Graduates seeking their first job in marketing today could well be forgiven for believing hopping on a plane and taking a year off is the best option. Rising unemployment, recruitment freezes and the fall out from the meltdown of the UK's leading financial institutions have combined to create a challenging jobs market.
However, all is not lost and the long hoped for green-shoots of recovery have already been heralded by leading US analysts. With this in mind we asked the UK's top marketers under 30 to share their advice to those starting out in the industry. Here is what they said:
1. Get Some Work Experience
While critics dismiss work experience as the ‘finishing school for the middle classes' employers - particularly in the creative industries - increasingly expect graduates to invest significant time in work experience or internships.
Shona Campbell, marketing manager of Harvey Nichols, advocates the importance of work experience. ‘We always have a lot of work placement students in Harvey Nichols and personally I have also invested a great deal of time in work experience. It helps you think about what you really want to do and it also gives you the real world experience of brands which you simply can't get at university,' she says.
This view is echoed by Anita Kinniburgh, Brand Manager Green & Blacks, who says: ‘Its important to do work experience to gain some understand what marketing is really about. People use the term so much its easy to loose sight of what marketing is really about.'
2. Market yourself
Put simply if you can't market yourself properly to potential employers it will be difficult to believe you can market their brands.
Tom Cartmale. UK marketing director of Oakley, says it is crucial to identify exactly what you can bring to the table. ‘Interviews are an increasingly intense process and there is a lot more competition - particularly for in-house sports roles. Now more than ever it is all about showing your versatility,' he says.
3. Don't be held back
Don't let your academic background - or lack thereof - hold you back - marketing professionals have a wide variety of backgrounds.
Sarah Kilmartin, Brand Development Manager, T Mobile, had a French and English degree which she said meant ‘everyone assumed I would be a teacher. ‘Don't feel bound by what you study - focus on what it is you want to do she says.'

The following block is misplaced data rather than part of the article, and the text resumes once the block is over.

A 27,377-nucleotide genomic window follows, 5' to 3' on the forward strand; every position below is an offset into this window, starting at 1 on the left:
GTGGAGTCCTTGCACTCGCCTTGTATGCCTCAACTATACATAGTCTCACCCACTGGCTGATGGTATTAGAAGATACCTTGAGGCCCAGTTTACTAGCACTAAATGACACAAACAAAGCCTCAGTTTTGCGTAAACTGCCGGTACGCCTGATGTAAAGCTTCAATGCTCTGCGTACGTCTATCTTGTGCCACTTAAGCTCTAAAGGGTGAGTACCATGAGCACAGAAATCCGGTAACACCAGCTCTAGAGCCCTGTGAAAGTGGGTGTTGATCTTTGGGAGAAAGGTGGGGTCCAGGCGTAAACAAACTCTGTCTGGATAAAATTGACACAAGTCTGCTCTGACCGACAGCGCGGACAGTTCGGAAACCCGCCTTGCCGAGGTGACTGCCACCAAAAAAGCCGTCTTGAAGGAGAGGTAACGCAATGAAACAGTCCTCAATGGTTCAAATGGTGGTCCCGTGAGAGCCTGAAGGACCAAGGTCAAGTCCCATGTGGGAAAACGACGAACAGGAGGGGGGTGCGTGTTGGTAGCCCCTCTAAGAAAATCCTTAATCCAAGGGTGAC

4. Understand the commercial realities of marketing
Marketing is a vital business discipline - its not a fluffy career option.
James Millett, Brand Communications Manager Audi, says there is a genuine need for marketers to be commercial. ‘It is vital to be creative and come up with new solutions to old problems, whilst understanding the commercial implications of everything you do.'
5. Understand the complexities of marketing
As one of the most over-used words in the English language many prospective employees actually have very little idea of what marketing actually entails.
Fiona Bosman, Nokia says: The whole marketing world has changed so much since I was a student. People don't just passively consume ads its a much more complex market now. To come out of university and go straight into marketing is not as easy as it was. Marketing is no longer about simply making a TV ad and s few posters with a bolt on bit of digital work. People are no longer interested in brands telling them what to do - you only need to go on tweet deck and you can easily access thousands of opinions on your brand. The digital space has made the whole communications channel far more complex than ever.
6. Visualise your long term career
Its very easy to get stuck in a rut - particularly if you grab the first job you are offered or specialise too early.
Jennifer Gershon, European Brand Director Snickers & Milky Way says: ‘Think about the steps you are making to build your career - it is an easy trap to think that simply working on different brands is enough to grow your experience. If all the brands are similar the experience you get will be very similar.
7. Manage your digital footprint
Criticised a company on Twitter after a bad interview? Got a load of dodgy photos on Facebook? Remember your potential employees don't want to see all of you.
Oakley's Cartmale, says being able to communicate with a broad range of people is key. ‘Step out of your comfort zone and expose yourself to new experiences as much as possible,' he says.
9. Do your research
When you get an interview take the time to find out about the brands you would be working on and respect the fact that others in the business will inevitably know more about the challenges facing these brands than you.
Mike Smith, group brand manager at Dairy Crest, says: ‘Trust your instinct but always make sure your opinion is qualified.' He advises being ‘like a sponge' and picking up as much information as you possibly can.
10. Be passionate about what you do
Realistically not every graduate will land a job at a brand they are passionate about - but enthusiasm is key. As Dairy Crest's Smith says: ‘If you don't believe in your brands how can you expect consumers to,'
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